GAFCON continues to use the church season as the occasion to issue letters critical of The Episcopal Church and of the Archbishop of Canterbury’s program of reconciliation across the Anglican Communion.
From the Lent Pastoral from the Archbishop Eliud Wabukala, Primate of Kenya and Chairman of the GAFCON Primates’ Council:
A Church that is no longer able to say ‘it is written’ has placed itself in great spiritual danger, but that is where the Anglican Communion could be led according to a review just released of ‘Living Reconciliation’, a book written to promote the ‘Continuing Indaba’ project.
The review by Dr Martin Davie, a respected Church of England theologian who was until recently Theological Consultant to its House of Bishops, shows that ‘Living Reconciliation’ is not faithful to the Bible’s teaching that reconciliation has evangelism at its heart. What the writers are really concerned about is institutional unity and they simply assume that the deeply divisive promotion of same sex relationships by such Churches as the Episcopal Church of the United States is not a barrier to full and continued fellowship.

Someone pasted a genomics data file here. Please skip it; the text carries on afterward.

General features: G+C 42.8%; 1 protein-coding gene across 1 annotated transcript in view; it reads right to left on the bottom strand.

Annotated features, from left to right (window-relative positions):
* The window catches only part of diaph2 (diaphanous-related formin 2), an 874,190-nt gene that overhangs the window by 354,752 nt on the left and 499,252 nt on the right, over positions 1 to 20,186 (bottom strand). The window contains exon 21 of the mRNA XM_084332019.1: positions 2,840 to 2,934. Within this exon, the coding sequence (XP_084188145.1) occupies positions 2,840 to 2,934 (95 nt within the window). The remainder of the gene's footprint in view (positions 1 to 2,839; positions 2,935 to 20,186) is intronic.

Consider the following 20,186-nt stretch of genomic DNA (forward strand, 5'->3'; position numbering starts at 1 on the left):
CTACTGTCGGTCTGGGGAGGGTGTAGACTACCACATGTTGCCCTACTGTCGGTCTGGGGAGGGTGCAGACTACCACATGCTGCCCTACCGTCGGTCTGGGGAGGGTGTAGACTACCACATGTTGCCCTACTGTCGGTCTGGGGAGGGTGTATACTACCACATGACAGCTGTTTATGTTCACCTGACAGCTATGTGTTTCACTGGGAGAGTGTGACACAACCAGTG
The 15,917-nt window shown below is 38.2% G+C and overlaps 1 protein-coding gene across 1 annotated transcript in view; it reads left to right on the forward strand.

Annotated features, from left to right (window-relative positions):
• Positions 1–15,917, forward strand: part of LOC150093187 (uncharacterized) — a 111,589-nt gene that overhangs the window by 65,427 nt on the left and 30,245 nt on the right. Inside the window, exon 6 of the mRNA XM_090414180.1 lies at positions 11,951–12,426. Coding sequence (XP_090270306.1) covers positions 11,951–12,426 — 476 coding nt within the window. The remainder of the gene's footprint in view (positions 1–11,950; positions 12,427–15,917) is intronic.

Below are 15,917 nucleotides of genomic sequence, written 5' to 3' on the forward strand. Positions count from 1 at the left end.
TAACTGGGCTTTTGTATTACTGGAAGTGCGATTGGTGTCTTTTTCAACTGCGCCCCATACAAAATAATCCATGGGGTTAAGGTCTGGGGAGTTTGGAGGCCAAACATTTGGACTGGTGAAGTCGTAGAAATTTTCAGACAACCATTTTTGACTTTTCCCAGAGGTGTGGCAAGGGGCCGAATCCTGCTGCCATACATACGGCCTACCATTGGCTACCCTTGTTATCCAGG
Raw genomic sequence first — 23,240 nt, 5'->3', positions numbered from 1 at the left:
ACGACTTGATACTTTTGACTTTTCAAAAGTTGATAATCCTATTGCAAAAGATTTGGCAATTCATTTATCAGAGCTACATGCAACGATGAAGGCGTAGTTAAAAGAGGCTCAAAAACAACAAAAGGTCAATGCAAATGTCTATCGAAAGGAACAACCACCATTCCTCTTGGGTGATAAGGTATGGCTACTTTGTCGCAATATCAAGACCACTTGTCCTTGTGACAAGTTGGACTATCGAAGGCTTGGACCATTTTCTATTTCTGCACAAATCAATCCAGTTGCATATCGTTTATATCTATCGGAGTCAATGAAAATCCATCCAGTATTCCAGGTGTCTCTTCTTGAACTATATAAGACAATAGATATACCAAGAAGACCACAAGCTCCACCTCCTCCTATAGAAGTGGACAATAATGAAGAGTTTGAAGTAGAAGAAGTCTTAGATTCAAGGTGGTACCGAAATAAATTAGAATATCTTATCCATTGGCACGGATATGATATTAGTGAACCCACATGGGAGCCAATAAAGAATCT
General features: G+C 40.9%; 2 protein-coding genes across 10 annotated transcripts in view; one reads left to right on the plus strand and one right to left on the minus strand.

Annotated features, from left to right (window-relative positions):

According to Dr Davie ‘The New Testament’s emphasis is not on people learning to live with what divides then (sic), but learning to live out what unites them’. The New Testament teaches that reconciliation with each other flows from reconciliation with God through repentance and faith in the gospel message. It does not make sense to call for reconciliation in the Church while at the same time accepting behaviour that the Bible says excludes people from the Kingdom of God unless they repent.
In his review, originally at the Church of England Evangelical Council website and now at The Latimer Trust website, Davie writes,
For the Archbishop of Canterbury reconciliation is at the heart of the Gospel and he therefore hopes that it will become the hallmark of the Anglican Communion. Archbishop Justin makes this clear in his foreword to Living Reconciliation.
A clear doctrinal framework, such as that provided by GAFCON’s Jerusalem Statement and Declaration, or the first part of the Anglican Communion Covenant, plus an agreed way of handling disputes and exercising discipline when required, would provide a better model for the Communion to follow.
Living Reconciliation is promoted at the ACNS website here.
posted by John Chilton